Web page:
Giveaway! Thanks to WTC Wharf I have 1 x $100 voucher for any restaurant in the WTC precinct. To win all you have to do is answer the question ‘If you were to go to the WTC Wharf which restaurant would you go to?’ by 5pm Friday 16 November in the comments below. The most creative will win and further terms of the competition are here.

WTC Wharf, World Trade Centre (Riverside), Siddeley St, Melbourne

HOT: Thirty Eight Chairs, 4A Bond St, South Yarra

Amongst the glitz of Chapel Street you’ll find an unexpected slice of unpretentious Italian charm behind a concrete facade.

Turn down unprepossessing Bond Street and draw up a seat at Third Eight Chairs. I promise you won’t regret it.

This tiny all-day cafe/restaurant is the work of an ex Caffe e Cucina manager, an ex Caffe e Cucina chef and a third Italian partner. Their quick professionalism, attention to detail and customer-focused friendliness is a lesson in good hospitality. It doesn’t hurt that the (male) staff are easy on the eye and every female is greeted with the most adorable Italian accent and called ‘bella’ :-)

On a Saturday night the narrow corridor of thirty-eight chairs is buzzy and busy, with a stream of apparent regulars/friends coming in for a glass of wine, a meal and a chat. There are a few seats by the window for solo diners and given the casual ambience and opportunities for people watching at close quarters you won’t feel exposed eating alone.

The dinner menu is tight (with about four specials) and focused on the Centro Meridionale region – the eight provinces comprising the centre of Italy as depicted on their paper placements. Though curiously their olive oil comes from Heathcote’s McIvor Estate….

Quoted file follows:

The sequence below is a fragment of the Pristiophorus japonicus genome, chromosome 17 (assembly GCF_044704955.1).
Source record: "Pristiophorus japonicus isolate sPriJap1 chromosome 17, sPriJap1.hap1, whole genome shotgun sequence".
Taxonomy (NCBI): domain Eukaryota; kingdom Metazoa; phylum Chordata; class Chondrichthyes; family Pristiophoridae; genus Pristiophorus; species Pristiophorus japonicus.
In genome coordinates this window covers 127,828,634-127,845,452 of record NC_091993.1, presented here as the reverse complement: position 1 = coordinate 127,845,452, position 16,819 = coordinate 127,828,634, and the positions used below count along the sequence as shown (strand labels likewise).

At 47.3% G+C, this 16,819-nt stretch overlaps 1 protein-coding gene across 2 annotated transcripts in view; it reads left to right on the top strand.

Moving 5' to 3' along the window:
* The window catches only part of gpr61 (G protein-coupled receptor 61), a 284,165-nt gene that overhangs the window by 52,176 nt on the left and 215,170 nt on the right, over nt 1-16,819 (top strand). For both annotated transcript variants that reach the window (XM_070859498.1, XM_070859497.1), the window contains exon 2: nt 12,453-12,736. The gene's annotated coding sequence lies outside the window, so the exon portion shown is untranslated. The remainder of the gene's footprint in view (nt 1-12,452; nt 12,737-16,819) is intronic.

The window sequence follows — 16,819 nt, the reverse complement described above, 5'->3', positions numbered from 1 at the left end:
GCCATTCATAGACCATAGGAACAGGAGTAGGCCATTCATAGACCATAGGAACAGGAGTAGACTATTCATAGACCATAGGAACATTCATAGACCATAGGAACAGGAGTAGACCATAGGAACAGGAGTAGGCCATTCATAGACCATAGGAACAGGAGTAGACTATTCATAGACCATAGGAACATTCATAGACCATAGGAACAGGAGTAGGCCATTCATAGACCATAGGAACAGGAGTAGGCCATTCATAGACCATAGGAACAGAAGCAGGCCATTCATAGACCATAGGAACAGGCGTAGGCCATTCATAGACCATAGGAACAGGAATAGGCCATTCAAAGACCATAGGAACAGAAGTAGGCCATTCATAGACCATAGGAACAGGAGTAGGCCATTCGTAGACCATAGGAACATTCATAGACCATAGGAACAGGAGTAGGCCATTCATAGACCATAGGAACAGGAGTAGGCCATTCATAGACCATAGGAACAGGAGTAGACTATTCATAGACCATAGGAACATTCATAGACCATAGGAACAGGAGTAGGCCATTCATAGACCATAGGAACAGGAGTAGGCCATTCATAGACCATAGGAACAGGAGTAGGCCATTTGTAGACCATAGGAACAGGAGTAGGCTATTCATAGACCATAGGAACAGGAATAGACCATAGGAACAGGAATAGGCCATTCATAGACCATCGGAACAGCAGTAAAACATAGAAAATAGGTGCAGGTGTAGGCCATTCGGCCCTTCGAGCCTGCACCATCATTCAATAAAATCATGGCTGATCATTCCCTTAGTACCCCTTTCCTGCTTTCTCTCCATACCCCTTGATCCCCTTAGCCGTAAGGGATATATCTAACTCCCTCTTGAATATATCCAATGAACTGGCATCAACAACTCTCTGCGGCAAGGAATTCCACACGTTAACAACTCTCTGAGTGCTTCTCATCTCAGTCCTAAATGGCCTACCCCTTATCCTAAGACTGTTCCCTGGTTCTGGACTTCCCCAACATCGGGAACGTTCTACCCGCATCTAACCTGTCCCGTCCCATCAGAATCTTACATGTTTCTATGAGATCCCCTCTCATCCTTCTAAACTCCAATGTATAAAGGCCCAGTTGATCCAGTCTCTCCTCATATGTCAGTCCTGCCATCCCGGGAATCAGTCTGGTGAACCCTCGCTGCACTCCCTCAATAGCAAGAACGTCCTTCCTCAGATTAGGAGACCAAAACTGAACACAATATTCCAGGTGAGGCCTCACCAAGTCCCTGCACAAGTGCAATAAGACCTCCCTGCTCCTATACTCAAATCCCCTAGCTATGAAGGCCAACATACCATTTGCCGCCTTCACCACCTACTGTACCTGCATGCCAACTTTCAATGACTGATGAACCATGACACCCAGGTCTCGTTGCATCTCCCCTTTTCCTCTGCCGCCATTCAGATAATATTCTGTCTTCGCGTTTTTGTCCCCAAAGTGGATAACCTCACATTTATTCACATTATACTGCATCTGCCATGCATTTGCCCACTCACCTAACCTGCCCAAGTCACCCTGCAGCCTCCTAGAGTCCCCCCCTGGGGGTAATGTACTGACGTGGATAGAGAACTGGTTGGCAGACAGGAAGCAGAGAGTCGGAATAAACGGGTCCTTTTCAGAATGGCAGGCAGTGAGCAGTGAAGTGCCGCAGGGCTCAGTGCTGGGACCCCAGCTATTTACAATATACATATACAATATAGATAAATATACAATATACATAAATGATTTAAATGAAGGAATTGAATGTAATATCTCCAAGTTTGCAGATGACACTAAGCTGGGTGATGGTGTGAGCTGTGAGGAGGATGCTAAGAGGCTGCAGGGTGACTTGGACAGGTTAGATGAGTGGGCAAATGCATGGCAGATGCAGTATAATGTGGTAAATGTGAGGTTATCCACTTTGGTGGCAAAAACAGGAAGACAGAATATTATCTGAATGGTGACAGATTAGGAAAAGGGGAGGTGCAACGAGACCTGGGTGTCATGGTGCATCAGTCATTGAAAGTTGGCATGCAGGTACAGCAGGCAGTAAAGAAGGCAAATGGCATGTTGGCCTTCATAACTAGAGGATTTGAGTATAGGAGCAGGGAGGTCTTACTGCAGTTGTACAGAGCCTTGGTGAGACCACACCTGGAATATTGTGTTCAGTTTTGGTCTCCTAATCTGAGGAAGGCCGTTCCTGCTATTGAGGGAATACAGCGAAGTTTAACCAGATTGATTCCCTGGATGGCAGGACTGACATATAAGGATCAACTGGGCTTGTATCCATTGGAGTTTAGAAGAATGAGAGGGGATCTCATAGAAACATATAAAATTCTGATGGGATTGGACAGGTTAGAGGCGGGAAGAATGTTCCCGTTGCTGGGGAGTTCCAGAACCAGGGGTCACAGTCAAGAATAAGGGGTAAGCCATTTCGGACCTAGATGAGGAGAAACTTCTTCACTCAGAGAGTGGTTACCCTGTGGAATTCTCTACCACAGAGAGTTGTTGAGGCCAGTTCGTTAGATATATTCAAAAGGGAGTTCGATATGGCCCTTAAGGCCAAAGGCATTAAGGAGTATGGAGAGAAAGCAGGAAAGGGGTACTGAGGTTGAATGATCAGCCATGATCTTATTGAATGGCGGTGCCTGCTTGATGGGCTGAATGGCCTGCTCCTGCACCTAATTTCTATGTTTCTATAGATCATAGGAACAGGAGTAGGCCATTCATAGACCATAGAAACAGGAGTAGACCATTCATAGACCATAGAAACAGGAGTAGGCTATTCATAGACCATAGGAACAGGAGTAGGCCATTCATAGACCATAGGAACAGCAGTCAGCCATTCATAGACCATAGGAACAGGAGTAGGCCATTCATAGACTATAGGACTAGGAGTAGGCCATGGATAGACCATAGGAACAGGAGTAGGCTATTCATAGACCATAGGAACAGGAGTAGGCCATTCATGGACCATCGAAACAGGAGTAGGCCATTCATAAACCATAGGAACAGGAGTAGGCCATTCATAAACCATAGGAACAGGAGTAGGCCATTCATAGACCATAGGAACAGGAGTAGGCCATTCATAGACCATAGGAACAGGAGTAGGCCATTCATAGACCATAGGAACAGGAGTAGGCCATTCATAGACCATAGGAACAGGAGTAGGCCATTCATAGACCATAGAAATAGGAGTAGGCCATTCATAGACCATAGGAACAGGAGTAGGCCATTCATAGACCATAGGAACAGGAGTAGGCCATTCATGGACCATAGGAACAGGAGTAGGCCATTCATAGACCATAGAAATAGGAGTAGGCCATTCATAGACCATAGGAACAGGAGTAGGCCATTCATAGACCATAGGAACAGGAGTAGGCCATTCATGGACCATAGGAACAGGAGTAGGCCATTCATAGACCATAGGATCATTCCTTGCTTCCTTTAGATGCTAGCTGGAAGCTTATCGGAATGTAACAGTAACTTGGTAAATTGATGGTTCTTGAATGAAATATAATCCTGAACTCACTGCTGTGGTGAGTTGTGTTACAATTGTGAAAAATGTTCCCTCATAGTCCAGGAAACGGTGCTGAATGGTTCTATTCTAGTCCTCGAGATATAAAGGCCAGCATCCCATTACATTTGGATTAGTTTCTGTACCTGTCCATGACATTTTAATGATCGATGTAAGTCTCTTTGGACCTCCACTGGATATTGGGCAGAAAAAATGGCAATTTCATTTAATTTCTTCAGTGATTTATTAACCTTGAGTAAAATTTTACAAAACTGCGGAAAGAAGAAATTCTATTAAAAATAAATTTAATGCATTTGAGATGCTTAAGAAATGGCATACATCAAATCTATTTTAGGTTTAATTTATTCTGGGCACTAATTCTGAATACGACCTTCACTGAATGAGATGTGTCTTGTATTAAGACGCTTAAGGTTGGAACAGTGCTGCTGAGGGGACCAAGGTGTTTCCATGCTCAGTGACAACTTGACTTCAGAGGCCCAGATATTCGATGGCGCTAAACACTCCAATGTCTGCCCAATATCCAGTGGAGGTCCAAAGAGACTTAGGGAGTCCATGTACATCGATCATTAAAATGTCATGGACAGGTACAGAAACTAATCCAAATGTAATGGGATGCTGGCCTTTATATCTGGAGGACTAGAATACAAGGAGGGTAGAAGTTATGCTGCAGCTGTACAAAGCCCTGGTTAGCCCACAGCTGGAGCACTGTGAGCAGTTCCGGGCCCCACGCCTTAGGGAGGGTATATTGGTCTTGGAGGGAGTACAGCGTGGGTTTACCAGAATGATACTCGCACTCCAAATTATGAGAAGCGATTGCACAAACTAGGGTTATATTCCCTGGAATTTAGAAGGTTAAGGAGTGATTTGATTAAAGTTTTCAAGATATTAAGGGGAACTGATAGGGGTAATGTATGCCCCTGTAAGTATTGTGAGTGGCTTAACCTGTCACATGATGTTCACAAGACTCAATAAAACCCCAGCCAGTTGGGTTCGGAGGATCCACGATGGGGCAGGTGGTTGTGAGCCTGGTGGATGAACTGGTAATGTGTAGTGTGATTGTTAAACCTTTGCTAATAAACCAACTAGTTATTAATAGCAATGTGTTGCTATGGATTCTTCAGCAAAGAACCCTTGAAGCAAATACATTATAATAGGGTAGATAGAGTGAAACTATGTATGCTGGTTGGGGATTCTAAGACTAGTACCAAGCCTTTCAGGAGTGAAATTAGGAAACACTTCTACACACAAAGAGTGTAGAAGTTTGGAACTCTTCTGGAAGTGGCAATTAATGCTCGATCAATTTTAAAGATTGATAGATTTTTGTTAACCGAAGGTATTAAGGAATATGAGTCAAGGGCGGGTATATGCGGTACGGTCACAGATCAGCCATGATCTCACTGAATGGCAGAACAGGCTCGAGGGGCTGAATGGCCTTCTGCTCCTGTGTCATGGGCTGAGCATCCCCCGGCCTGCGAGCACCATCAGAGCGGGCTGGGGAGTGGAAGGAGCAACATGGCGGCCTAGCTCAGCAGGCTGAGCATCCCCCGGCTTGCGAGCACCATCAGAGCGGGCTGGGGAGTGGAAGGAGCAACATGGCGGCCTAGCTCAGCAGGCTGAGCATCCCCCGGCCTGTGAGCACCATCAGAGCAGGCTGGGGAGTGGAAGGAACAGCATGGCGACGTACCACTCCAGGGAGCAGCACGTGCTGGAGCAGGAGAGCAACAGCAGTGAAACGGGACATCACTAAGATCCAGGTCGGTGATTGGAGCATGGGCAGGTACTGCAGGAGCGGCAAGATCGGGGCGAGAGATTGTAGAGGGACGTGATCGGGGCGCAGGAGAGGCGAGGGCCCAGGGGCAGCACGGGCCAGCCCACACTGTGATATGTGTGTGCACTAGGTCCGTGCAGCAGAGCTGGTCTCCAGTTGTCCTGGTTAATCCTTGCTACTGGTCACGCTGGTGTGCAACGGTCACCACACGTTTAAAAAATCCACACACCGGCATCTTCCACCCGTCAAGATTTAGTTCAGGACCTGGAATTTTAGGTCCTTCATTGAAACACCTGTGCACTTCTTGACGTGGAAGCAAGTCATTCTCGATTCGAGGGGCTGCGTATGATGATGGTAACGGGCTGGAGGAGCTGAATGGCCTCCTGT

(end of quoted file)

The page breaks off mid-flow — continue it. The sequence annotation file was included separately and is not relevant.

I started off with school prawns with mayonnaise ($16). I can never resist these crunchy, spiky morsels and these prawns were fried to perfection. They were presented in their own little wire fryer basket and wafted the most heady seafood aromas towards me such that even the next table exclaimed ‘wow, those prawns smell gooooood’. The mayonnaise on the other hand was bland and I didn’t bother dipping the prawns in it after a while. A hearty squeeze of lemon sufficed.

It seems for mains I chose well as one of the owner’s favourite dishes is the pappardelle with slow cooked duck and porcini ragu ($29). It came out piping hot with thick shavings of pecorino as soon as my entrée was whisked away. Fresh pasta waits for no man (or woman) and this hearty, richly flavoured bowl of carbohydrates will sate your appetite for comforting Nonna food. Definitely a dish to be accompanied by a glass of red on a chilly night.

Dessert was a difficult decision – tiramisu, coppa al cioccolato (chocolate cup, cream, biscuit crumbles), strawberry meringue and crema al’arancio. On my waiter’s recommendation, I chose the latter, a version of creme brulee with orange cream ($13). The ramekin held a wafer thin sugar crust shielding a lightly set custard with just the merest hint of citrus. While I enjoyed it next time if my appetite permits I think I’ll go with something more richly chocolate – more to my taste. If you want an espresso to finish it’s made on a beautifully rounded 50s style Elektra machine.

Third Eight Chairs is a smart yet sophisticated local that caters for well for singles, romantic couples, friends out for a night and boisterous families. It’s a gem of a dining experience in amongst the somewhat hit-and-miss of Chapel Street dining – if you go on a weekend I recommend making a booking.

Third Eight Chairs4A Bond Street, South Yarra +61 3 9827 5553
Monday: CLOSED 
Tuesday – Friday: 7.30am to 11pm 
Saturday – Sunday : 9.00am to 11pm 

View MEL: HOT OR NOT in a larger map

Thirty-Eight Chairs on Urbanspoon